📝 Complete guide to Strings in JavaScript

August 04, 2019

Table of content:

Advanced section:

Introduction to Strings

If you have experience with other programming languages you know basic information (that strings in basically are a sequence of characters) about strings. Let’s look at strings via JavaScript prisma.

At first view, strings a very similar to arrays (both of them has length property, accsess to elements by index, and many of the same methods):

const str = 'foo'
console.log(str.length) // 3
console.log(str[0]) // 'f'
console.log(str.concat('bar')) // 'foobar'

So is they a really just an array of characters? Actually, nope, the big difference is how they work underhood, a javascript string is immutable, while arrays are mutable. What does it means? When you make any changes over strings it creates a new string instead of changing the previous (many arrays methods work in mutable mode):

const str = 'foo'
// will create a new instance of a string
console.log(str.repeat(2)) // 'foofoo'
console.log(str) // 'foo'

How to convert String into Array

Use split method to convert string into array by some separator:

const str = 'foo bar baz'
str.split(' ') // ['foo', 'bar', 'baz']

To split by each symbol you can pass a empty string as method argument:

const str = 'foo'
str.split('') // ['f', 'o', 'o']

Also, you can call method as tag function:

const str = 'foo'
str.split`` // ['f', 'o', 'o']

How to conver Array into String

The oposite method is join:

const arr = ['foo', 'bar', 'baz']
arr.join(' ') // 'foo bar baz'

How to repeat String n times

In the past, there’re a few ways by generation empty arrays and joining them with a target string, but ES6 offers repeat method as a more elegant way for repeating a string:

'hi!'.repeat(3) // 'hi!hi!hi!'

How to get part of a String

For getting some part of string you can use a slice method. It has a interesting modes (direction from string start or end) depanding on arguments:

'abcde'.slice(1) // 'bcde'
'abcde'.slice(0, 2) // 'ab'
'abcde'.slice(0, -1) // 'abcd'
'abcde'.slice(-3, -1) // 'cd'
'abcde'.slice(-3) // 'cde'

How to reverse a String

It’s a so common interview question. The most easier way it’s using a array reverse method (strings don’t have this method):

'abcde'.split('').reverse().join('') // edcba

Advanced section:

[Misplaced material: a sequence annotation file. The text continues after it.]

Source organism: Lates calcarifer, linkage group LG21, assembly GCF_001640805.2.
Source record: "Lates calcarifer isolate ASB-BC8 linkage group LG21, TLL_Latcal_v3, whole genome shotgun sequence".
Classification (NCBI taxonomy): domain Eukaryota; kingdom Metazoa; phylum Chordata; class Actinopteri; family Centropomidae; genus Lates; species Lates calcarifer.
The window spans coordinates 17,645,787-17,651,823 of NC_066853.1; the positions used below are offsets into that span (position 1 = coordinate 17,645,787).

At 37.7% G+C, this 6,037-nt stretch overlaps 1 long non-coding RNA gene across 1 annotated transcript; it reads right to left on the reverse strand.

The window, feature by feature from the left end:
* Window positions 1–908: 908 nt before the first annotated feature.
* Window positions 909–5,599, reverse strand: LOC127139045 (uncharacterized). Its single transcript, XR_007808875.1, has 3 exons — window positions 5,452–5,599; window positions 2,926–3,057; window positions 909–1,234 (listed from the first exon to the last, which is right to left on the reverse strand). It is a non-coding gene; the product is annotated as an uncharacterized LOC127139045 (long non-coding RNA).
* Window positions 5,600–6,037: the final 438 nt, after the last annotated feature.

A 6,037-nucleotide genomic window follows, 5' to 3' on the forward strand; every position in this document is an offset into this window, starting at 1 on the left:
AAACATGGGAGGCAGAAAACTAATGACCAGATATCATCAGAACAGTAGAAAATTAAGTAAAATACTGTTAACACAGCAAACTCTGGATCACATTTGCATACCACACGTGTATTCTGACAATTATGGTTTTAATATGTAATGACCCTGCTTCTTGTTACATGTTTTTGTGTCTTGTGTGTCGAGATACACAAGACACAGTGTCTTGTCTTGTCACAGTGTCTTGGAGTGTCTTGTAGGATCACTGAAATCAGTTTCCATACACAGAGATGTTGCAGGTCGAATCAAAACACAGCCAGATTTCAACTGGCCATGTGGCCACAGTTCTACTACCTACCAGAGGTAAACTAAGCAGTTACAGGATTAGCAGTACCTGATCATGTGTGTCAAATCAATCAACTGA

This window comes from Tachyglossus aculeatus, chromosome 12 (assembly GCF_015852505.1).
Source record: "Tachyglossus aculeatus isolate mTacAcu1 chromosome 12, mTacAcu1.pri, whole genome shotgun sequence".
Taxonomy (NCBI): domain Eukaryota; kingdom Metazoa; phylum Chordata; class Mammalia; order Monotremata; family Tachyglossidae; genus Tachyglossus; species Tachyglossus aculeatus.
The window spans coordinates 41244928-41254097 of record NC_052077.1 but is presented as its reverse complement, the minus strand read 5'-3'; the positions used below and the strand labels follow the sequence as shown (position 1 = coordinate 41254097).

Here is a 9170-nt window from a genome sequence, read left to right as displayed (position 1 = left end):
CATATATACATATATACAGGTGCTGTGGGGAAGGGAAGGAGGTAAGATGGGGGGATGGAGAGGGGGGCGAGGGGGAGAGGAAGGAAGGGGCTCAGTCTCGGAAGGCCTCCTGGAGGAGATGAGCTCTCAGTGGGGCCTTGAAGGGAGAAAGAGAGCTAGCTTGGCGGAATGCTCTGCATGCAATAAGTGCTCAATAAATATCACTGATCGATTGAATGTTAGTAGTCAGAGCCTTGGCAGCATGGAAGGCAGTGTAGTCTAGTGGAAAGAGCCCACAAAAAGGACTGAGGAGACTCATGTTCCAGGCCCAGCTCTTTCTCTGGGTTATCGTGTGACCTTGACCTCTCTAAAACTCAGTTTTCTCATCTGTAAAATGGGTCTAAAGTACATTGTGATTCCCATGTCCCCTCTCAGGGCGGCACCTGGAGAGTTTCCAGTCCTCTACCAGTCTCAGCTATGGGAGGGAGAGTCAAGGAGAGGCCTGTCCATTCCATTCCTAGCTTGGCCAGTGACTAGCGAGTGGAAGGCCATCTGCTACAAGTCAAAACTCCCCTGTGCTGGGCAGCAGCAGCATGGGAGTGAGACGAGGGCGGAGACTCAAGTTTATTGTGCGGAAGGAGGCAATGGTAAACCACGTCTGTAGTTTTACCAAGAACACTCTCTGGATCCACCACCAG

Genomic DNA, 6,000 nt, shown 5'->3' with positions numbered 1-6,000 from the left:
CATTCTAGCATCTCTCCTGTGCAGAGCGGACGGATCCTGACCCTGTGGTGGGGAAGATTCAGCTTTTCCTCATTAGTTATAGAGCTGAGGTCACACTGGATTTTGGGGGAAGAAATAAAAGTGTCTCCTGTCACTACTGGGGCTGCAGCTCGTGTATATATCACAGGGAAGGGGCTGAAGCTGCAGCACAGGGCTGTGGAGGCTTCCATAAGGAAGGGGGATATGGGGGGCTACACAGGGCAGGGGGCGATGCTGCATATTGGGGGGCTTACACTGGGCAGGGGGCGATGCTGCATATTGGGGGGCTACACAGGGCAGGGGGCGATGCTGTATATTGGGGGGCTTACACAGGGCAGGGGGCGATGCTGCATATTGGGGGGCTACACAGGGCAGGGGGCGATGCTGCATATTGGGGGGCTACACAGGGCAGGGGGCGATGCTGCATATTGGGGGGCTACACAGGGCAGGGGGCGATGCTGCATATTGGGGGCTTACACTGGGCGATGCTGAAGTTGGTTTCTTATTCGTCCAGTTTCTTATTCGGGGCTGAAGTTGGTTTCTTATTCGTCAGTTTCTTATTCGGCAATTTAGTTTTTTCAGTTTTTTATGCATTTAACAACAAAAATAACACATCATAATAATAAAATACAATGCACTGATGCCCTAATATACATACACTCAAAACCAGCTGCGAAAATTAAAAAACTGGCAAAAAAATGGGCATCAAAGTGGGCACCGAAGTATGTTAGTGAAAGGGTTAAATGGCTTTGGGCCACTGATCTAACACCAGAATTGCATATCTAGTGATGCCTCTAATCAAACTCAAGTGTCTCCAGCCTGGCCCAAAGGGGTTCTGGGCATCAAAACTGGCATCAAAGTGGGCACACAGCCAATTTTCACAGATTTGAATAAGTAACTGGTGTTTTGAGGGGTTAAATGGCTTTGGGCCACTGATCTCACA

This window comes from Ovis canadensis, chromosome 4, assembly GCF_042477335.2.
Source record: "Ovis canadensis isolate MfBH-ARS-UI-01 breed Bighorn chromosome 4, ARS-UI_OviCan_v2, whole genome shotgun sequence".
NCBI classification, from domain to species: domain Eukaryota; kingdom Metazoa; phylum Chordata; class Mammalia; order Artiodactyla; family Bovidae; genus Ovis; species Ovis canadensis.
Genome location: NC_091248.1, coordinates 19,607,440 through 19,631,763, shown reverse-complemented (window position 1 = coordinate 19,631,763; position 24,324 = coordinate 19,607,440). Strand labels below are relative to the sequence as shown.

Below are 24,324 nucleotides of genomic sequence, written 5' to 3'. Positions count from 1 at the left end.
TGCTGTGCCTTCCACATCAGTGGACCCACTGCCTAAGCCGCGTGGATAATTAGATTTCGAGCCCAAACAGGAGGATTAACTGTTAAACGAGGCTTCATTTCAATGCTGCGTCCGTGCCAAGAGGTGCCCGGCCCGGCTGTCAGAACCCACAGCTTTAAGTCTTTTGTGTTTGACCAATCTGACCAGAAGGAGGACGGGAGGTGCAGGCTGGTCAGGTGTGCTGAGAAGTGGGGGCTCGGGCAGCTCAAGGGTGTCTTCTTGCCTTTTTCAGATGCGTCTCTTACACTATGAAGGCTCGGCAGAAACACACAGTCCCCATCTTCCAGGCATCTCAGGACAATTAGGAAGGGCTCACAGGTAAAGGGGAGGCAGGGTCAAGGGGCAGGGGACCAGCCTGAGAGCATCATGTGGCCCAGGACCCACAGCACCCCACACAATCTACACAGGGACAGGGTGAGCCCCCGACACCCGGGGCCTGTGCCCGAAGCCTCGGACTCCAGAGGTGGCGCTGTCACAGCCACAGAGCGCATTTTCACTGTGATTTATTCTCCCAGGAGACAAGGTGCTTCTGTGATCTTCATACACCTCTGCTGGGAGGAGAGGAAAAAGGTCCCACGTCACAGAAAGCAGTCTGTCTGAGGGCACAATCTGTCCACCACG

About Strings at a low level

As we mentioned before, string is a sequence of elements (actually we called them ‘characters’), but which physical properties does this sequence of elements have?

Elements are just 16-bit unsigned integer values (each element is a UTF-16 code point, see below info about Unicode). The maximum length of the string is 2^53-1 elements.

Unicode/UTF-X terminology brief overview:
  • Unicode - Universal Coded Character Set
  • UTF-16 - Unicode Standard, that uses 16-bits for each code unit
  • Code unit - part of code point
  • Code point - an atomic unit of information (in simple words - symbol, that consists of one or more code units). In UTF-16 each code point represented by 1 or 2 code unit.

How to get code of Сhar

Each element is 16-bit integer, but how to get that value? Old good method is charCodeAt:

'A'.charCodeAt(0) // 65
'B'.charCodeAt(0) // 66
'a'.charCodeAt(0) // 97

But it works only to 0x10000 (65,536) while avaliable values are ranged from 0x0 to 0x10FFFF (1,114,111). And to handle values above that limit (like emoji) you have to play around pair of values (code units, aka a surrogate pairs). And actually all built-in string methods/properties work with code units:

'😜'.length // 2
'😜'.split('') // ['�', '�']
'😜'.split('').map((u) => u.charCodeAt(0)) // [55357, 56860]

To handle these methods in the context of pairs of code units you have to write custom functions or use some libraries (we’re skipping that part). But, there’re good news. ES6 offers some of these methods. One of them codePointAt that returns an integer, that epresents UTF-16 code:

'😜'.charCodeAt(0) // 55357, wrong (only a first unit)
'😜'.codePointAt(0) // 128540, correct

How to get Сhar from code

The opposite action is getting a char element from code. And here are two ways, too. String.fromCharCode works with limited range of values (subset of most popular unicode symbols), and String.fromCodePoint that works opposite to String.prototype.codePointAt:

String.fromCharCode(65) // 'A'
String.fromCharCode(65, 97) // 'Aa'

String.fromCharCode(55357, 56860) // '😜'
String.fromCodePoint(128540) // '😜'